Australian technology news, reviews, and guides to help you
Australian technology news, reviews, and guides to help you
Testing the Razer Opus THX wireless noise cancelling headphones

The Wrap – Updates to Phones, Wearables & More

This week, learn how the iPhone is changing for wearing face masks, the updates to Dell’s XPS line of laptops, how THX is coming to your ears, and what Sennheiser’s latest big headphones are like, all in five minutes.

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It’s nearly the end of May, and this is The Wrap, Australia’s fastest technology roundup, and this week has seen technology come across rather a lot like updates. If you like technological updates, there is quite a bit coming your way, as life slowly begins to return to normal. You might still be working from home, or even gradually making your way back to school or the office on a handful of days per week, but updates are coming, because the tech never stops.

If you have an Apple iDevice, your update is one that has actually come about thanks in part to the COVID-19 coronavirus. Basically, you’re getting a few changes with iOS 13.5, which is out now for the iPhone and iPad. Both versions will now see a faster pin code login when you wake the phone up from standby, because Apple’s Face ID system that unlocks your phone by scanning your face, well, it can’t work when you’re wearing a mask. This isn’t going to fix the scanner, but it will mean a faster turnaround for unlocking your iPhone using your PIN code, so it’s a kind-of fix, at least for now.

iOS 13.5 also comes with another pandemic-era feature, with a way for governments to tap into the iPhone operating system for contact tracing app support. And if that comes across as jargon to you, it could mean that a version of the Australian government’s COVDSafe infection tracing app could actually work soon on the iPhone. That’s compared to the state it’s in now, which basically only works of the app was the last thing you had open on your phone when you’re walking out and about.

In other words, it’s an update that is necessary, which is distinct from typical updates. Most updates are things that may not matter.

For instance, Nokia updated its 5-series phones this week, with the Nokia 5.3 offering what is becoming a bit of a norm this year: an updated phone with a big screen, a big battery, and four cameras with not-so-fantastic megapixel ranges. That’s what we’re seeing across the mid-range phone updates and refreshes for the year, while wearable refreshes seem somewhat ho-hum, too.

Huawei has a variation on a theme in the Watch GT 2e, offering a circular smartwatch with a blood oxygen sensor and a two week battery life, though it doesn’t appear to address the failings we noted from its predecessor, namely the lack of customisation and no mobile payment support.

That’s the thing about updates: they can totally reinvent the product, or they can fall short. We’re always game to see both, but we’ll be the first to admit the former is often a lot more exciting.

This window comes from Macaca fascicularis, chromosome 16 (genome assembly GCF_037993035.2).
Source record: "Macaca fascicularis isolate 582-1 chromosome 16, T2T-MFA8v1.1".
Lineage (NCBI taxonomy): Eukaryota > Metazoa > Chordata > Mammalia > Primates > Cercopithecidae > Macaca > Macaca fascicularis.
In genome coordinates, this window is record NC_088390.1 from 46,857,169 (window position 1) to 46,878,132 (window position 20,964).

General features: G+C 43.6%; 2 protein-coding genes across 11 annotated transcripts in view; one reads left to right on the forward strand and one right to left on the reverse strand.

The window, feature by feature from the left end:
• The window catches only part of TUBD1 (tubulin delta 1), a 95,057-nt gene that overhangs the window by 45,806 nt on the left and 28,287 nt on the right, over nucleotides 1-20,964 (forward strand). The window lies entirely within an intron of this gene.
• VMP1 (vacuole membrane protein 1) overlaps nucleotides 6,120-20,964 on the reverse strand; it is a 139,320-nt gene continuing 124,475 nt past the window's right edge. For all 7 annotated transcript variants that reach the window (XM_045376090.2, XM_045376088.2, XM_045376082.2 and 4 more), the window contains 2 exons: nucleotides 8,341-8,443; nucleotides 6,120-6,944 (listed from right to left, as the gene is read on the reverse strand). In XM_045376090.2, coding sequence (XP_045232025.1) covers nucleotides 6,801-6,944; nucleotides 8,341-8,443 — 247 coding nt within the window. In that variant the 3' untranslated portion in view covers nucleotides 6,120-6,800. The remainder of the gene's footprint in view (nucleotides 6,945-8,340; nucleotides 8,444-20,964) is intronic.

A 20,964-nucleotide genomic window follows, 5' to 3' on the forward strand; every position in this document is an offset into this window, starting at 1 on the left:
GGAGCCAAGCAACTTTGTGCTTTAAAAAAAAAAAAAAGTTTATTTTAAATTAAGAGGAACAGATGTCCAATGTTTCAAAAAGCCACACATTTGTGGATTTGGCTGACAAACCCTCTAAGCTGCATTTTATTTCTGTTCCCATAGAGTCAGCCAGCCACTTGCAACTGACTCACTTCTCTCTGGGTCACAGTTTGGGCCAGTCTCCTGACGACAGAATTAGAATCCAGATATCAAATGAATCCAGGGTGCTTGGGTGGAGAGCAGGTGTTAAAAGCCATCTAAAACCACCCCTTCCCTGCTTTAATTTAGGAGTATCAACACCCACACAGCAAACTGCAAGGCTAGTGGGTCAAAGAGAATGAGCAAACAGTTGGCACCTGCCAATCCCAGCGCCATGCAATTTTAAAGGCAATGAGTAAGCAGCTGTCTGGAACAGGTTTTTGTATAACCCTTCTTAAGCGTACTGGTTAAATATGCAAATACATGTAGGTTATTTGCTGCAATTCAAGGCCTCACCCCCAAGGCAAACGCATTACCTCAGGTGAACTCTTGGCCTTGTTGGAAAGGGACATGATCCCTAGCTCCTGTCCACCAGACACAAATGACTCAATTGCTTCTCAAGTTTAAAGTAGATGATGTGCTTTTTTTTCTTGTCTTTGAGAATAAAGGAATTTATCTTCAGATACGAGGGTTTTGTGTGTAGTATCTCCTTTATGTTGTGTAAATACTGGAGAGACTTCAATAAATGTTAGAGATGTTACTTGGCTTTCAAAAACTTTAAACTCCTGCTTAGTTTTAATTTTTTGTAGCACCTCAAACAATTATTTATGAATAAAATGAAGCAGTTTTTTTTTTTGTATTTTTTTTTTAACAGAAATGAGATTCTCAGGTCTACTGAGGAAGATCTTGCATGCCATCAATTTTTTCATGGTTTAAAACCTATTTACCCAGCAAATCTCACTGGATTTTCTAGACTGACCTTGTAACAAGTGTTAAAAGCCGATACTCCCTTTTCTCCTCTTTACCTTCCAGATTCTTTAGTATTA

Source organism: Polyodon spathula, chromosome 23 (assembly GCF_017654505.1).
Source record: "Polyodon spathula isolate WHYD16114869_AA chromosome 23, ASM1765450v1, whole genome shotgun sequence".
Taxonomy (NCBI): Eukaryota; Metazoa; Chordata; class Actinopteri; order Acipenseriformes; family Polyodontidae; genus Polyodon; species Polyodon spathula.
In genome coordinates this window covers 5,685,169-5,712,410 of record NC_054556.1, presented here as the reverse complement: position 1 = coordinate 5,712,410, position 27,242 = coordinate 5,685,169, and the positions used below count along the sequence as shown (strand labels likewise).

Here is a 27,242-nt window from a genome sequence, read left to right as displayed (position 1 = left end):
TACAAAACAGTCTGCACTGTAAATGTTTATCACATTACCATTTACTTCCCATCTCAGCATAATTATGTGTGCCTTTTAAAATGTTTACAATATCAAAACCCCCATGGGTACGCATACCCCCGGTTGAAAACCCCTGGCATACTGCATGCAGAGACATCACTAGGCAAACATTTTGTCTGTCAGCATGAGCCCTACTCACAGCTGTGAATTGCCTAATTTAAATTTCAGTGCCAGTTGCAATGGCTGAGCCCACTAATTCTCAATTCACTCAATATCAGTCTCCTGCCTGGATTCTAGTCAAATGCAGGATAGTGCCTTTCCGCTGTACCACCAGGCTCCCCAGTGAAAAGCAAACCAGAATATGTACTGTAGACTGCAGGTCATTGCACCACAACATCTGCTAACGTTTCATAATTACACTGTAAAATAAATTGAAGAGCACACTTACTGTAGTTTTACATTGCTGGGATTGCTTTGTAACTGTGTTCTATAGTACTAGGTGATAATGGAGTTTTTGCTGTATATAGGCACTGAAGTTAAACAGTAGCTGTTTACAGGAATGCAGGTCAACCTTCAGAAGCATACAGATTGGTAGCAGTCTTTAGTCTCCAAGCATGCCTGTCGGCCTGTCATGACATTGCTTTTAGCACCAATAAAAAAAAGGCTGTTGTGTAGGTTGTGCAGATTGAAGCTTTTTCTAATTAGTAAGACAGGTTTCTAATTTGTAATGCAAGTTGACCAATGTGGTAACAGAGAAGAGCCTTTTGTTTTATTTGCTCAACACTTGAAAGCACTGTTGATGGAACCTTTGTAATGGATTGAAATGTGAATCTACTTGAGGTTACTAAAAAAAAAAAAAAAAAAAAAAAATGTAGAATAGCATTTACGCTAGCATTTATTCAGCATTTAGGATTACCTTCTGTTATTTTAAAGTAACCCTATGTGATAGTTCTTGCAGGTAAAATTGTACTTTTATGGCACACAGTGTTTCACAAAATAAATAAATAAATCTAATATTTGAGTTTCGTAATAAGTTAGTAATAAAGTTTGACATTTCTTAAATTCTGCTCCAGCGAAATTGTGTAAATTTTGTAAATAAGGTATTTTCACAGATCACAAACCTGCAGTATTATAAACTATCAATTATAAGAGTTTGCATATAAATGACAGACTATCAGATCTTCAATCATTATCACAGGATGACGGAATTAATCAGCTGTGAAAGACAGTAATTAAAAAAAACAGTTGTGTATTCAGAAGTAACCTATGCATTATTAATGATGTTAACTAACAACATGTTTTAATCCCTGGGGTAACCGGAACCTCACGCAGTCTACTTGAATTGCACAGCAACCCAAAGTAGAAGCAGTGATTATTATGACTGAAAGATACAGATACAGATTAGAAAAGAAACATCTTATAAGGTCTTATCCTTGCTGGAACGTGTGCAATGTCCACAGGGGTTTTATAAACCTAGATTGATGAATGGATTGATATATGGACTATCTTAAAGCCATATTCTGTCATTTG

An updated range of Dell’s XPS 15 and 17 inch computers fits in with that approach, as Dell takes what works from its pint-sized 13 inch XPS laptop and applies it to portable computers with a bigger screen and spec.

Basically, these new models are 15 and 17 inch equivalents, with that extra room giving Dell the room to add more. We’re talking more capable processors, graphical grunt, plus more memory and storage, and big batteries, too. They’ll cost a pretty penny, for sure, but if you fancy the look of Dell’s premium 13 inch, but need a bigger screen, the XPS 15 and 17 are updates that are a little more exciting than a minor refresh.

Also exciting are some headphones that aim to deliver a big burst of sound courtesy of some of the legends of sound, THX. Now THX doesn’t have the same name as say a Bose or a Beats, or even a Sony. But if you’ve seen a blockbuster movie in the cinema, you’ve likely seen the THX sound test, or even a parody of it.

Game hardware maker Razer currently owns THX, and in its latest headphones, the Razer Opus, there’s THX and active noise cancellation coming together. Australian pricing hasn’t yet been announced, but we’re guessing around $400, if not a little more, and they look more like they’re built for music listening rather than the typical focus on gaming Razer is known for.

And while we’re on the subject of headphones and gaming, we’re checking out a pair from Sennheiser, the GSP 370, a $350 pair of headphones meant for talking and voice chat in gaming.

They’re big and not the sort of headphones you’d likely want to be caught dead with in public, looking like they’re for home, complete with a massive boom mic you can’t remove. The earpads are plushy and very comfortable, and the sound is quite balanced, plus the battery is practically unbeatable, offering almost a hundred hours.

There are some catches, though: you need to use a wireless USB plug to make these work, and there’s no Bluetooth. That’s a bit of a shame, because it means the GSP 370 only works with a computer. That includes Mac or Windows, but Sennheiser’s software will only work with Windows, which is annoying, to say the least.

Ultimately, battery life is the winning feature in the GSP 370, with a pair of headphones that can go days — literally days — without needing to be charged. There are changes we’d make, for sure, but if battery life is what you crave, these are worth a look.

But that’s all the time and life we have left in this episode of The Wrap, Australia’s fastest technology roundup. You can find out about what’s in this show and more at, and a new episode goes online every Friday at Podcast One, Spotify, and Apple Podcasts. Until then, have a great week. We’ll see you next time on The Wrap. Stay safe and sane, and take care.

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